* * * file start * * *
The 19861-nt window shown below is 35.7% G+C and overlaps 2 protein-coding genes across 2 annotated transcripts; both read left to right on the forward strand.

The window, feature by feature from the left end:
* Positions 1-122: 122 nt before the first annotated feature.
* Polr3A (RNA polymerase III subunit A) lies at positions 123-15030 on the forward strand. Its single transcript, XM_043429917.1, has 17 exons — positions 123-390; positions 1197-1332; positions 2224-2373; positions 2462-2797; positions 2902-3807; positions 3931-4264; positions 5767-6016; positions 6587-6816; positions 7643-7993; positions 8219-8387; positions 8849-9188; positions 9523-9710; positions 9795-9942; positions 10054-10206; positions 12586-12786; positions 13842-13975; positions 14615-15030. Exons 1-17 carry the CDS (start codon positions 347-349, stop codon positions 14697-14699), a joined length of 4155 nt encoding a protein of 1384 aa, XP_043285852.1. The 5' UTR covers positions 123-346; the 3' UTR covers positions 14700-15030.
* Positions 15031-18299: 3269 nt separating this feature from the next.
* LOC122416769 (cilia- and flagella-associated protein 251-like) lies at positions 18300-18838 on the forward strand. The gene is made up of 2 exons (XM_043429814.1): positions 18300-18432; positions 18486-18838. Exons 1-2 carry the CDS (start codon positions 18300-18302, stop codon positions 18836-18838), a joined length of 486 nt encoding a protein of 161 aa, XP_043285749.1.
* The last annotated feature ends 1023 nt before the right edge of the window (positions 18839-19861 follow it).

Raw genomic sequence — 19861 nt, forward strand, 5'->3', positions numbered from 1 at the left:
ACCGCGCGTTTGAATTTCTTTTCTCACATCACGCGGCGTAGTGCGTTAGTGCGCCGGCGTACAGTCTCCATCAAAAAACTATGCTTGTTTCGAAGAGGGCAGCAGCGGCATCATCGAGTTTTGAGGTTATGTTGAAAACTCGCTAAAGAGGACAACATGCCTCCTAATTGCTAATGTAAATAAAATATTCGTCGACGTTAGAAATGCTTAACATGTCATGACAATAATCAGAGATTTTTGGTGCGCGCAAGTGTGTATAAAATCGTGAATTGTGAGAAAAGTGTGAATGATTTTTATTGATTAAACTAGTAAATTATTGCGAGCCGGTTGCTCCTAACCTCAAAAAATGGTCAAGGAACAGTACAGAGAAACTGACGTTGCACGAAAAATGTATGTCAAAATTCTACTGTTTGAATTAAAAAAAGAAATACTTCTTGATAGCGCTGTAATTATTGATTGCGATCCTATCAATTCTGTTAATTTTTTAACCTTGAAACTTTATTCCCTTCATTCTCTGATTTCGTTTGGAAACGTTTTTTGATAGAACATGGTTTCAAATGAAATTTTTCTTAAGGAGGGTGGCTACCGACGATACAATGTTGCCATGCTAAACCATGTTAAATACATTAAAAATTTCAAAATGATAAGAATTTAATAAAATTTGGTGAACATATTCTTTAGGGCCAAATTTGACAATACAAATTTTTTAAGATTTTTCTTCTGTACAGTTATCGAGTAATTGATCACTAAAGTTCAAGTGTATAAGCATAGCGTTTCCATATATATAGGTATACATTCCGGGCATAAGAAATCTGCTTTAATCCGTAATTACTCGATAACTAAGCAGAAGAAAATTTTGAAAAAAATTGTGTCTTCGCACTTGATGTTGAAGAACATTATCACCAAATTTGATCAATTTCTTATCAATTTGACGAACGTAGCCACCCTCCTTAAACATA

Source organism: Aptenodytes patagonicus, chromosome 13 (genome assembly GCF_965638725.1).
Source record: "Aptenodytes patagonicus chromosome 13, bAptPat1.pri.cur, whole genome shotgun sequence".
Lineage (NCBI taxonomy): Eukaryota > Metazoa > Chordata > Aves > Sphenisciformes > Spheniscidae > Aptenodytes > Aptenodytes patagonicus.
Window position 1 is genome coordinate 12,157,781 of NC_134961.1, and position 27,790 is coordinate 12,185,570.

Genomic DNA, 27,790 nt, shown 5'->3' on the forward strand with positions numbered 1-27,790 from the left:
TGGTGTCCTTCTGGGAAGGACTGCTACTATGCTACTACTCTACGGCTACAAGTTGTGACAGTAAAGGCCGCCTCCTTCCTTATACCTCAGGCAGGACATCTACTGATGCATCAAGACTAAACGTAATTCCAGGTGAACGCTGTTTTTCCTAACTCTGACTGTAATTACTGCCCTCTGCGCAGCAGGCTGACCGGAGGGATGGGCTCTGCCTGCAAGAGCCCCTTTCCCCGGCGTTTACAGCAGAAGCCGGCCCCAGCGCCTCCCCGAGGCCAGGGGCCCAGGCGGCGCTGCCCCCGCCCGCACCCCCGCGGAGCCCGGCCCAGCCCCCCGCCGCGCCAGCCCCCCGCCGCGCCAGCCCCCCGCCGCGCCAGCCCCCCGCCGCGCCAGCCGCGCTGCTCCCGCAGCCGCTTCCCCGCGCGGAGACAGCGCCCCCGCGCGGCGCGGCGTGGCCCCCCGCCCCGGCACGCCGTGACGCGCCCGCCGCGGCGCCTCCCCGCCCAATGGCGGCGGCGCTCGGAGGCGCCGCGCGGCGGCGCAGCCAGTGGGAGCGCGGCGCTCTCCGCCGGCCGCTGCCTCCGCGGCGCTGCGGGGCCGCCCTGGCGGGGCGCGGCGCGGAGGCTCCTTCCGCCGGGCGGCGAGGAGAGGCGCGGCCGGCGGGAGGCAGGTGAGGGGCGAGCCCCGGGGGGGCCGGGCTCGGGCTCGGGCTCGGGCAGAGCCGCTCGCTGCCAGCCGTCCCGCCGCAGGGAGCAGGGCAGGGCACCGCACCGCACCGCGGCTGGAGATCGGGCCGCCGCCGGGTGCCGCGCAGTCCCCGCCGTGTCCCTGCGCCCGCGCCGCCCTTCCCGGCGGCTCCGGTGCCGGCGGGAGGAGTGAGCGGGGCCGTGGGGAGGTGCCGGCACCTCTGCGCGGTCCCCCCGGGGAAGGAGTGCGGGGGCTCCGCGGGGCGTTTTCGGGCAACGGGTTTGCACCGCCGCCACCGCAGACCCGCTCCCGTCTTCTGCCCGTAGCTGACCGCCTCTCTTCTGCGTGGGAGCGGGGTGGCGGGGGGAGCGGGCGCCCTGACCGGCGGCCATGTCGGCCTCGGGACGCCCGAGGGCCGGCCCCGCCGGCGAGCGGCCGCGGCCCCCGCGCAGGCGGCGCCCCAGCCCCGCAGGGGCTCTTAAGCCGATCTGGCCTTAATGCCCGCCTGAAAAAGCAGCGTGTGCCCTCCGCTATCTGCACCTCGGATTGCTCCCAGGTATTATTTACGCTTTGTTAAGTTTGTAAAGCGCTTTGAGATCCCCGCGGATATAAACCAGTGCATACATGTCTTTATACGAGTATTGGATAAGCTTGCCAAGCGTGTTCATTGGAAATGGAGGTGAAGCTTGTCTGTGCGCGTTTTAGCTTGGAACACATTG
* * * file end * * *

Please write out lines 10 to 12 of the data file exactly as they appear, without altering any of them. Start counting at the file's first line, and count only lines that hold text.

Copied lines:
Source organism: Aptenodytes patagonicus, chromosome 13 (genome assembly GCF_965638725.1).
Source record: "Aptenodytes patagonicus chromosome 13, bAptPat1.pri.cur, whole genome shotgun sequence".
Lineage (NCBI taxonomy): Eukaryota > Metazoa > Chordata > Aves > Sphenisciformes > Spheniscidae > Aptenodytes > Aptenodytes patagonicus.